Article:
Pet insurance can save your furry friend's life while saving you money

Contact: Jennifer Bowen
(334) 269-3550


Pet owners care deeply about their furry family members, sometimes going to great lengths to ensure Fido or Fluffy's health and wellness. Even with excellent care, however, a pet can still get sick or injured, and the cost of care can quickly add up. According to the American Pet Products Association (APPA), Americans spent $16.62 billion on veterinary care in 2017.

Veterinary technology has advanced, and today's pets receive such complex medical treatment as chemotherapy, physical therapy and heart surgery. While these services can help extend or even save a pet's life, they often come at a steep price. As such, many families are faced with making life-or-death decisions based on how much care they can afford.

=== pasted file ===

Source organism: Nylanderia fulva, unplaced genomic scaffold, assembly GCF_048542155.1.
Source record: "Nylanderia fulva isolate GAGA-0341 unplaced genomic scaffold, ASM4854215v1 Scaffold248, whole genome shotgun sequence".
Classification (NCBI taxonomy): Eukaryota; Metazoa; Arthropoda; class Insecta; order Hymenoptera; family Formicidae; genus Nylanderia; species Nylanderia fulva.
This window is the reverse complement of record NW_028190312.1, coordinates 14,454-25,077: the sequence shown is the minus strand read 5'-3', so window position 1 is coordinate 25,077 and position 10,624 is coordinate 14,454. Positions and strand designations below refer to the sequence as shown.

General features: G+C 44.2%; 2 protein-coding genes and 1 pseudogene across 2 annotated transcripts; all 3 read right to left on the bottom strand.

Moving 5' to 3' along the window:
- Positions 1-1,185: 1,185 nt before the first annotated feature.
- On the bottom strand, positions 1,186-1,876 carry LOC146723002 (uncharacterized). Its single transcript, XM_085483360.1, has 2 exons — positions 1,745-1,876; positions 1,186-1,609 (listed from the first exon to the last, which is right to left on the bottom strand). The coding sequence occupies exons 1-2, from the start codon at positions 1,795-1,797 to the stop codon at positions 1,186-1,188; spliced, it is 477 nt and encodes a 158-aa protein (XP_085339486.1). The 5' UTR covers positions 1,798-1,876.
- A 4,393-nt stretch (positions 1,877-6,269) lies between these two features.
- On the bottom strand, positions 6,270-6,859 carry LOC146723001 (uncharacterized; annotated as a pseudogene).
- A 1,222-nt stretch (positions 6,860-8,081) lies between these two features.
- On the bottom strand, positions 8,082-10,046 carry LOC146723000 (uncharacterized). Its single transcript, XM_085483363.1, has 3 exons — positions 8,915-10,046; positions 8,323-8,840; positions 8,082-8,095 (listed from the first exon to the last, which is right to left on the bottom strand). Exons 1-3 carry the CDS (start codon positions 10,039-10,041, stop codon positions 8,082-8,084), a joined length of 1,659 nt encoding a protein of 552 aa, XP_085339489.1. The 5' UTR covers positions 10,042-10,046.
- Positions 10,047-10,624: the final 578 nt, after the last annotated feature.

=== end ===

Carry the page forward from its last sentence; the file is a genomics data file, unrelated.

To help ease the financial burden of caring for a sick or injured fur baby, some families invest in pet insurance.

The National Association of Insurance Commissioners (NAIC) has these tips to help you get smart about whether pet insurance is right for you.

Your Choices

Just like health insurance for you or a family member, there are several types of pet insurance policies:

  • pet health insurance policy reimburses the pet owner for specified veterinary care. As with your health insurance policy, these policies typically itemize covered treatments, deductibles (the amount you're responsible to pay) and lifetime or per illness maximums. The cost of the policy may vary based on the amount and type of coverage as well as the breed or species.
  • pet life insurance policy covers end-of-life costs for your animal. This can include burial or cremation expenses and even bereavement counseling for you and your family.
  • Pet injury coverage may be part of your auto insurance policy. It covers the treatment of a pet injured in a car accident up to a set limit. Check with your insurance agent or company to determine if your auto policy includes coverage for a pet traveling in your car.

What to Compare When Reviewing Your Options